Tomorrow's Cyber Monday will bring the biggest shopping weekend of the year to a close.
With the onset of Black Friday shopping on Thanksgiving this year, the feeling of this year's shopping madness was different.
Many stores opened their doors Thursday evening and didn't close again until Friday night, but others opened early Friday morning.
Radio Shack opened Friday at 8 a.m. to a line of more than two dozen shoppers. Menards opened at 6 a.m., and had checkout lines that stretched back to the pet aisles. Target's lines stretched to the food section.
In addition to Thanksgiving and Black Friday shopping, Saturday marked Small Business Saturday. Many sales continue today, and online retailers will offer some sales online tomorrow only for Cyber Monday.
Cindy Ottman, assistant store manager at the Sears at Capital Mall, said Friday she thinks stores opening Thanksgiving evening, instead of the early morning hours Friday, gave people time to spread out their shopping.
"This year people aren't grumpy," she said. "I've been here 18 years and this has by far been the best one (Black Friday)."
She said she had noticed a good feeling in the air Thursday night and Friday morning.
"To me, that means so much," She said. "We're feeling it."
Ron Summers, manager of MC Sports, mirrored Ottman's enthusiasm. He dressed up in a Santa costume for the store's 4 a.m. Friday opening.
"It's been pleasant," he said. "With the expanded hours, we had that initial hit and then the crowds spread out more."
He said people had been purchasing the more miscellaneous, bigger-ticket items, such as kayaks, basketball goals and camping gear.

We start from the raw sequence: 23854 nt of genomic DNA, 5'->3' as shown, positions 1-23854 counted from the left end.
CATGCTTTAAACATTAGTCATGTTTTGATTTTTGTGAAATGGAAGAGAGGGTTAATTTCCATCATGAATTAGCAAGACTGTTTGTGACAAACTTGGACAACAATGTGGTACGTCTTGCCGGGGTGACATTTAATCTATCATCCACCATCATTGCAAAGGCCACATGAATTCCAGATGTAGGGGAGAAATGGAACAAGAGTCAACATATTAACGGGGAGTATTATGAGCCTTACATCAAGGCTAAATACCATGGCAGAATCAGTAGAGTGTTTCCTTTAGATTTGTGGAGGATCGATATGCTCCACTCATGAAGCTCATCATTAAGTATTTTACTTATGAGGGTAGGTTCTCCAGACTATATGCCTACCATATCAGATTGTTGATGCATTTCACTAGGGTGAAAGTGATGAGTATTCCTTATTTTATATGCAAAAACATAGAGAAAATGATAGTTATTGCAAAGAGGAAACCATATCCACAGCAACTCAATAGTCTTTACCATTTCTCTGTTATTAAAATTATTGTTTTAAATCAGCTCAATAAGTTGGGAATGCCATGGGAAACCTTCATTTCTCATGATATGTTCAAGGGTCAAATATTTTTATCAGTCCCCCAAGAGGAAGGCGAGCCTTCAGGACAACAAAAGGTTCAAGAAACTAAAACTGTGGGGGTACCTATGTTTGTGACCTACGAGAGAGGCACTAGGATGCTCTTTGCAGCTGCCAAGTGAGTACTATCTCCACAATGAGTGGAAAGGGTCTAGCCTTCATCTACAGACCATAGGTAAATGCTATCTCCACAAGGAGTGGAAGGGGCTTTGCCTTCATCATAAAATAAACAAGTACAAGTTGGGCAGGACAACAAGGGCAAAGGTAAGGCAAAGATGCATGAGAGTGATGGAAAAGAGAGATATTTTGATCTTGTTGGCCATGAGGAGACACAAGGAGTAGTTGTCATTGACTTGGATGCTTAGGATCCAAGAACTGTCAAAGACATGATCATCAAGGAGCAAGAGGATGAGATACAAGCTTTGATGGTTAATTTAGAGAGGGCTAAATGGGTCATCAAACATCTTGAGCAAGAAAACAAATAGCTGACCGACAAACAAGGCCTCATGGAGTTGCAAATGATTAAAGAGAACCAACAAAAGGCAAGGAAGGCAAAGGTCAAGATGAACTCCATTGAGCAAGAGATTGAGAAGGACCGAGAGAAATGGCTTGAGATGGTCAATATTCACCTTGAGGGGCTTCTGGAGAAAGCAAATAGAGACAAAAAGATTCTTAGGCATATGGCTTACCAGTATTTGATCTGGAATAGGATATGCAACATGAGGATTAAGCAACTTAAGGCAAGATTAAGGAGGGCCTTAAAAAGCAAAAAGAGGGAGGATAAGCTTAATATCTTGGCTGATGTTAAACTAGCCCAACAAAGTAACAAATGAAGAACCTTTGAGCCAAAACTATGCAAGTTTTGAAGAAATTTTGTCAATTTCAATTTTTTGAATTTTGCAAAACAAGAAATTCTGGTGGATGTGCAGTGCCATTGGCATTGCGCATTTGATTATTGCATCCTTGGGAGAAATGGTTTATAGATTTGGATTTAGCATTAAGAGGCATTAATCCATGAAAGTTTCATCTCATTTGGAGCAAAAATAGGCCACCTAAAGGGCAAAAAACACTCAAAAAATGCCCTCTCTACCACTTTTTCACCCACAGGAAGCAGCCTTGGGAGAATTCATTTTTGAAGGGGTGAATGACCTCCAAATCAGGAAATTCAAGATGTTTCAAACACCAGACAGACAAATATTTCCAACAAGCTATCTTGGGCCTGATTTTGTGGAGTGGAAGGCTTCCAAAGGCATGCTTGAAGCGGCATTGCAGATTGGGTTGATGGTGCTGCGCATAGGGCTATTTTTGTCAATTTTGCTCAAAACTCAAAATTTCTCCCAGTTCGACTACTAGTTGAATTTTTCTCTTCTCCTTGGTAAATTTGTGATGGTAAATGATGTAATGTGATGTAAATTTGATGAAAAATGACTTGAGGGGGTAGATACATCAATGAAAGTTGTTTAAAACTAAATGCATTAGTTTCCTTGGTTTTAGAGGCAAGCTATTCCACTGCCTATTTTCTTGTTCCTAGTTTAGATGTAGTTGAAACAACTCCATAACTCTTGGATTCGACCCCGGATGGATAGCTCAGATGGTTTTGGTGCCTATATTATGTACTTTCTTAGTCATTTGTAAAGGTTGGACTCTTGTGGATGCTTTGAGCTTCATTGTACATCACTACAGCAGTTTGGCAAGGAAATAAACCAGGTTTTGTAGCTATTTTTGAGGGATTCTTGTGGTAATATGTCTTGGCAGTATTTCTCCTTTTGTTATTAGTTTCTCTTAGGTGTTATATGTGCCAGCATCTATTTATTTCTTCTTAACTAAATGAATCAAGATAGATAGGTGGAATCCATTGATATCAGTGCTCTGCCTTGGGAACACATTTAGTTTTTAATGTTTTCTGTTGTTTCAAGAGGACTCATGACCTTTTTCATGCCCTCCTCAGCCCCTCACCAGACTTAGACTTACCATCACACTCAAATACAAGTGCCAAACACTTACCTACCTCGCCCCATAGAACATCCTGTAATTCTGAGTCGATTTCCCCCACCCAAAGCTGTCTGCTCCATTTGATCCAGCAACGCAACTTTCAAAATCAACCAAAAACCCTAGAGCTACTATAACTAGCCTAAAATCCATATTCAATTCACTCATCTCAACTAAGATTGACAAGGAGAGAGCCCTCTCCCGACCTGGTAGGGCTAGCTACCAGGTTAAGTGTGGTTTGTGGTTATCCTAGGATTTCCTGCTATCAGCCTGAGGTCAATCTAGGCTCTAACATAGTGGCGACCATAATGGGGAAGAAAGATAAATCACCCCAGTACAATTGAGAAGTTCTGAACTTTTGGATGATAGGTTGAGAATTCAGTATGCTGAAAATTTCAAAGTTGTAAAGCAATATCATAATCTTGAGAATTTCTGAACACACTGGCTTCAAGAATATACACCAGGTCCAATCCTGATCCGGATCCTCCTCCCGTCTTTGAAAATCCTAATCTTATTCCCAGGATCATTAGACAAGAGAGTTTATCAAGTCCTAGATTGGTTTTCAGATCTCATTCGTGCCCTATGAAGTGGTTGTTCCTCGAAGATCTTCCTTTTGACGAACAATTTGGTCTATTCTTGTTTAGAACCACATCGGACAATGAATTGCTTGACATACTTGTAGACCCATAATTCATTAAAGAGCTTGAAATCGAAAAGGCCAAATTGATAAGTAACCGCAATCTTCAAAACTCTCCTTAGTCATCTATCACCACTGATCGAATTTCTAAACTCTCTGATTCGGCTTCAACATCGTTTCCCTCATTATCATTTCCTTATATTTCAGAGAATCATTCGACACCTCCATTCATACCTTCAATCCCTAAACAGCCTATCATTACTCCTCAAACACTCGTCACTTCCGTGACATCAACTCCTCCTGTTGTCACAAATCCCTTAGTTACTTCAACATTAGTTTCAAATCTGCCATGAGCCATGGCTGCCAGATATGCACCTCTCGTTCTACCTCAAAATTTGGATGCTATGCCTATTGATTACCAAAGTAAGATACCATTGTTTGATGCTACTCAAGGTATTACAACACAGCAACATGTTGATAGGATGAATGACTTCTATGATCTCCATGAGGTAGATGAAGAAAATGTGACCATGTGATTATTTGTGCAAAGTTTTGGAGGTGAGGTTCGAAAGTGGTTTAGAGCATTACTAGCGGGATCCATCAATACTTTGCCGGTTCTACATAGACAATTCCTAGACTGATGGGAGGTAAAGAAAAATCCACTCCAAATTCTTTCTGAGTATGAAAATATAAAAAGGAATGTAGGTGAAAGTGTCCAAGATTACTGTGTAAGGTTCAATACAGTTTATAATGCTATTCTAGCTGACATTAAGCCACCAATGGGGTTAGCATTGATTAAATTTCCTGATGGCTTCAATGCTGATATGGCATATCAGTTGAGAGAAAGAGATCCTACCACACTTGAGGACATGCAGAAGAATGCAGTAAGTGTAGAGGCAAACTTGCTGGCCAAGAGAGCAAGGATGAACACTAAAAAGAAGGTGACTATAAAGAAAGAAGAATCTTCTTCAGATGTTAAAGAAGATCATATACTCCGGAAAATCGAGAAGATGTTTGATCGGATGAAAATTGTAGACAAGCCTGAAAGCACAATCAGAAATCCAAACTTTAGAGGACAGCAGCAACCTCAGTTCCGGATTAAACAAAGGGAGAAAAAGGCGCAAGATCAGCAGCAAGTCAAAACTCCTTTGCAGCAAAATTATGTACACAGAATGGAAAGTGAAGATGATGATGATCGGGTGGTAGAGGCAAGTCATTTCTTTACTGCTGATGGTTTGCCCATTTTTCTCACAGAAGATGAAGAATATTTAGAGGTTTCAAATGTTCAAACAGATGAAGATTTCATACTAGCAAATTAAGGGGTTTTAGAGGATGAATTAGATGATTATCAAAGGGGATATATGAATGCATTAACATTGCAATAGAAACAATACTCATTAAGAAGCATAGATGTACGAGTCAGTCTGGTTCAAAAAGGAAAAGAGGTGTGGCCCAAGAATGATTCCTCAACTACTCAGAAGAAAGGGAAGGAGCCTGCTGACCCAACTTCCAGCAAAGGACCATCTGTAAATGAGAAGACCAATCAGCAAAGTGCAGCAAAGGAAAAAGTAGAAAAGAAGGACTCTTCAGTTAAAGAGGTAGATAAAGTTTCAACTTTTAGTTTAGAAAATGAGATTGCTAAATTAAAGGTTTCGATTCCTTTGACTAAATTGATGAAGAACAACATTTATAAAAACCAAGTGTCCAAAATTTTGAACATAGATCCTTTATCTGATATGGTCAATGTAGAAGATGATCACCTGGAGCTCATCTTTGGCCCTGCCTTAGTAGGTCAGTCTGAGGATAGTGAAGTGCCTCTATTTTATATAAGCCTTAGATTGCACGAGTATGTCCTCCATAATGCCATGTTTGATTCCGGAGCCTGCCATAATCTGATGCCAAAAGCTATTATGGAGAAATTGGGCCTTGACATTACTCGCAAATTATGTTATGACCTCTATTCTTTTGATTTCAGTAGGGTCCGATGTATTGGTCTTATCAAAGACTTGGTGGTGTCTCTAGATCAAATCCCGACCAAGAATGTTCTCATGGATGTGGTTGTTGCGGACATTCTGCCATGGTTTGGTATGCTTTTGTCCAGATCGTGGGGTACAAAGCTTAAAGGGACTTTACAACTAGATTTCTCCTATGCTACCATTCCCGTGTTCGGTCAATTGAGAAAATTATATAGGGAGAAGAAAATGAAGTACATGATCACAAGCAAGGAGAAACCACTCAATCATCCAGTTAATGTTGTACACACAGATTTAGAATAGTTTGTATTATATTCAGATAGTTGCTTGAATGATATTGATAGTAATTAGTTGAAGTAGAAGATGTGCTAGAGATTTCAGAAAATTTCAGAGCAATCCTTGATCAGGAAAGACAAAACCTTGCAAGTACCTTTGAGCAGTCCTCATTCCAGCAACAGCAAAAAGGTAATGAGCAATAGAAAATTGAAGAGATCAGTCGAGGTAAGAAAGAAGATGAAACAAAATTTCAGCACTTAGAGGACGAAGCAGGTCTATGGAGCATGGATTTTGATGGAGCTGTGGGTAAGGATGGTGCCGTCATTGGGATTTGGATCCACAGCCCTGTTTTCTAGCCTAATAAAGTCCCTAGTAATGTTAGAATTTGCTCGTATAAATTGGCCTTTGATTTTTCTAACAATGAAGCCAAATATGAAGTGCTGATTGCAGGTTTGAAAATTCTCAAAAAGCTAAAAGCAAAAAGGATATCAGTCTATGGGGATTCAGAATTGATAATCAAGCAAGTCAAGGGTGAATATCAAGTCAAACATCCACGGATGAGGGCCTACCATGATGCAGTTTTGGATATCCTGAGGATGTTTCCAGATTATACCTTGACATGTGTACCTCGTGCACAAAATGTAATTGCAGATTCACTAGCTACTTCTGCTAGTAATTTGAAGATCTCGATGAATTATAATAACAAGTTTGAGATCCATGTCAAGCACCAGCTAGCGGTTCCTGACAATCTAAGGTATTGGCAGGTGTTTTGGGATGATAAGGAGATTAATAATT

Ottman said many people at Sears were purchasing electronics and snowblowers.
She said her Black Friday experience bodes well for the rest of the holiday shopping season.
Many local retailers say this holiday season not only promises good cheer, but also decent profits.
"I think it will be better than last year but it will be close," said Jill Bednar, owner of the downtown Southbank Gift Company. "We generally increase every year."
She said her business makes 40 percent of sales during the fourth quarter, the holiday season.
Since Thanksgiving was a week later this year, Bednar said she compensated by offering Christmas merchandise and playing Christmas tunes earlier in the year than usual.
"We extended the selling season hoping to make up for the short time between Thanksgiving and Christmas," she said. "It's a time crunch in December."
Carrie Carroll, owner of Carrie's Hallmark, acknowledged the implication of holiday sales for her business.
Though she has seen excellent sales early in the shopping season, she predicts holiday profits to be "pretty much the same as last year."
"I have no reason to believe it won't be," Carroll said.
For Susie Hinds, owner of The Schaefer House, the month of December is crucial for the annual profits of her business.
"The fourth quarter is bread and butter," Hinds said. "Everyone's spending. You do what you can to add additional traffic."
She said she's hopeful.
"Retailers are always hopeful," she said. "We wouldn't be in this business if we weren't hopeful."
Michelle Brooks contributed to this report.